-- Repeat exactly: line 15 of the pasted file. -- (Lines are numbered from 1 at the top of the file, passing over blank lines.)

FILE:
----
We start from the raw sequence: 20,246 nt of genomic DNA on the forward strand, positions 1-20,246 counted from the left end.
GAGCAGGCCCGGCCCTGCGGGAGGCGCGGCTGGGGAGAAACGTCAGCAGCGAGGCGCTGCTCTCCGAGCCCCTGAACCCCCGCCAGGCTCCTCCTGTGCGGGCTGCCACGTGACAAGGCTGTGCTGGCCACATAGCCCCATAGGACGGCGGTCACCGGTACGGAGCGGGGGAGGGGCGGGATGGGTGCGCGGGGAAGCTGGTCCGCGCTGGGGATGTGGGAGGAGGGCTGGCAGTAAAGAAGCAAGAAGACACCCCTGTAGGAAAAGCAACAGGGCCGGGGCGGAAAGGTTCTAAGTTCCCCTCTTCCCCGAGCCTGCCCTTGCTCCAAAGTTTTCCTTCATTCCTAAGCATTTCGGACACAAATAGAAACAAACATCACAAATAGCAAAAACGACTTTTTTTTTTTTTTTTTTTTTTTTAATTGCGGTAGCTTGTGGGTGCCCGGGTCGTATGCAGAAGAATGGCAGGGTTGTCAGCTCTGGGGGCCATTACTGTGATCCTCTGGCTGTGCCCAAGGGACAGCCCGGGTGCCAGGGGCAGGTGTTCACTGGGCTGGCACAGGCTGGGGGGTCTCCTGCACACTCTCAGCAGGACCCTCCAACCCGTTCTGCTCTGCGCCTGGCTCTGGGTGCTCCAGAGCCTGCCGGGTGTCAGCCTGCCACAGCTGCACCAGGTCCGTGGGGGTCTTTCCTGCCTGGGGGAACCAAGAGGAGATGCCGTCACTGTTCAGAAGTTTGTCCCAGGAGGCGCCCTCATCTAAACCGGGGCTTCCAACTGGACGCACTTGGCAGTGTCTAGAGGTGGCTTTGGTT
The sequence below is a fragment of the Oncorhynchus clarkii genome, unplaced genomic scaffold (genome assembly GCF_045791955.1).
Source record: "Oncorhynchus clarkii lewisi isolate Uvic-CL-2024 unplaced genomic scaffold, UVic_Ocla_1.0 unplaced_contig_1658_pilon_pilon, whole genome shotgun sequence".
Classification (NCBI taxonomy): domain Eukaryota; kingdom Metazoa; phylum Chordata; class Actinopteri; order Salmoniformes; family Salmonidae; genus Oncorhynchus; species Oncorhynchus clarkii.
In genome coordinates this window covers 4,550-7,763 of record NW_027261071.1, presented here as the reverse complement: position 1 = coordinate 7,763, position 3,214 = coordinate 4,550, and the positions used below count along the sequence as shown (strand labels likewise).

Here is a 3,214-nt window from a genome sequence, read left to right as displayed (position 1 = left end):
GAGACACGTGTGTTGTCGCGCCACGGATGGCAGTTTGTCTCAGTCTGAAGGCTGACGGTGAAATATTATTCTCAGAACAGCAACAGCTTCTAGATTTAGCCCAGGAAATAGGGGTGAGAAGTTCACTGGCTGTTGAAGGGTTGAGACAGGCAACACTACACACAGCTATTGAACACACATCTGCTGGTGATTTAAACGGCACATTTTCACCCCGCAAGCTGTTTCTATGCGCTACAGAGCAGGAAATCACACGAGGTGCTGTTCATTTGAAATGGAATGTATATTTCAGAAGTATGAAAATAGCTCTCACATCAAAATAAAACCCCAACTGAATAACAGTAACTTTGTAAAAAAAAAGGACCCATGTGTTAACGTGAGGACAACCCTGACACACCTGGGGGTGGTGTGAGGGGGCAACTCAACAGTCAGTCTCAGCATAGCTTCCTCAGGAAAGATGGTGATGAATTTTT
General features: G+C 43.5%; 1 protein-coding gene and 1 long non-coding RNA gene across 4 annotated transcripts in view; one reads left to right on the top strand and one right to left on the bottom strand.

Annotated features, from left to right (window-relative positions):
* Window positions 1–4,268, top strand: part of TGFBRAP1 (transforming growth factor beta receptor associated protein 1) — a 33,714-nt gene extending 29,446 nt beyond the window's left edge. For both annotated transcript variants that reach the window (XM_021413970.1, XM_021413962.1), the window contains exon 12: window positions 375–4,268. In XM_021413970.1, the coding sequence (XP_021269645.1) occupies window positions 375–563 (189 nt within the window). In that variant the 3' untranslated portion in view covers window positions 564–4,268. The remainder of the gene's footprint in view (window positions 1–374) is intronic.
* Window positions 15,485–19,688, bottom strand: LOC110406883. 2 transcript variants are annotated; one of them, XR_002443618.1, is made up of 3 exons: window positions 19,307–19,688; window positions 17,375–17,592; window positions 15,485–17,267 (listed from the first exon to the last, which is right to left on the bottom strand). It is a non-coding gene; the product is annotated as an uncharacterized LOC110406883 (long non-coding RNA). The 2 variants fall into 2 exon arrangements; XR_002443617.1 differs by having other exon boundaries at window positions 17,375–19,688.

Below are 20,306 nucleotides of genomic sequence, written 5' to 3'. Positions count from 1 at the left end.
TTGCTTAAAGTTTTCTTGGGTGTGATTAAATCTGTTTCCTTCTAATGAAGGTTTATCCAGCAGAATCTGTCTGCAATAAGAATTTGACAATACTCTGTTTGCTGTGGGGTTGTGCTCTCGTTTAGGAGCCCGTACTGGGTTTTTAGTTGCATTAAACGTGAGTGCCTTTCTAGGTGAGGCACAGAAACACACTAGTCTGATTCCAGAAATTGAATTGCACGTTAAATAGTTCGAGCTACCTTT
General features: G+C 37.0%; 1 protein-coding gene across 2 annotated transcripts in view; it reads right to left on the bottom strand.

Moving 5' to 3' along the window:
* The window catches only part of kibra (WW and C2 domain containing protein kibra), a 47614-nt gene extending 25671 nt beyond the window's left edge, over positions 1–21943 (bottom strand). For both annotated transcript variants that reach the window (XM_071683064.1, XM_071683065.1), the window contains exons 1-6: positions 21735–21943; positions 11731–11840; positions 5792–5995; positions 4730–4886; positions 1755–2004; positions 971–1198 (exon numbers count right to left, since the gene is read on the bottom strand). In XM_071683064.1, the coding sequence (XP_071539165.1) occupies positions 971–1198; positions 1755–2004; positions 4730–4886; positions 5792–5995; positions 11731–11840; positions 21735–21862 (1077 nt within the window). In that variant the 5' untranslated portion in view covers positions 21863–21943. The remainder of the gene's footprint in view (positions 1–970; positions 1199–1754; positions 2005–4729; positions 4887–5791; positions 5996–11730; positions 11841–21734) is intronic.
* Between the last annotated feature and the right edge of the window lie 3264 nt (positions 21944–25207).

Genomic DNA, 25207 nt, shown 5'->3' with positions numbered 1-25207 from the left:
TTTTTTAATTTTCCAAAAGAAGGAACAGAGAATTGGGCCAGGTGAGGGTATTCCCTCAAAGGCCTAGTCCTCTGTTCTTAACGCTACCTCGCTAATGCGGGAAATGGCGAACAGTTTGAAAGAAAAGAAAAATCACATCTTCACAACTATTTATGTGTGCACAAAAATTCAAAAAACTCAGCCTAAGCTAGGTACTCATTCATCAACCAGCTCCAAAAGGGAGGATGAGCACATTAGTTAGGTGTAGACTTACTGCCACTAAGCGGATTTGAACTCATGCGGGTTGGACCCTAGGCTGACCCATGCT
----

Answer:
General features: G+C 37.0%; 1 protein-coding gene across 2 annotated transcripts in view; it reads right to left on the bottom strand.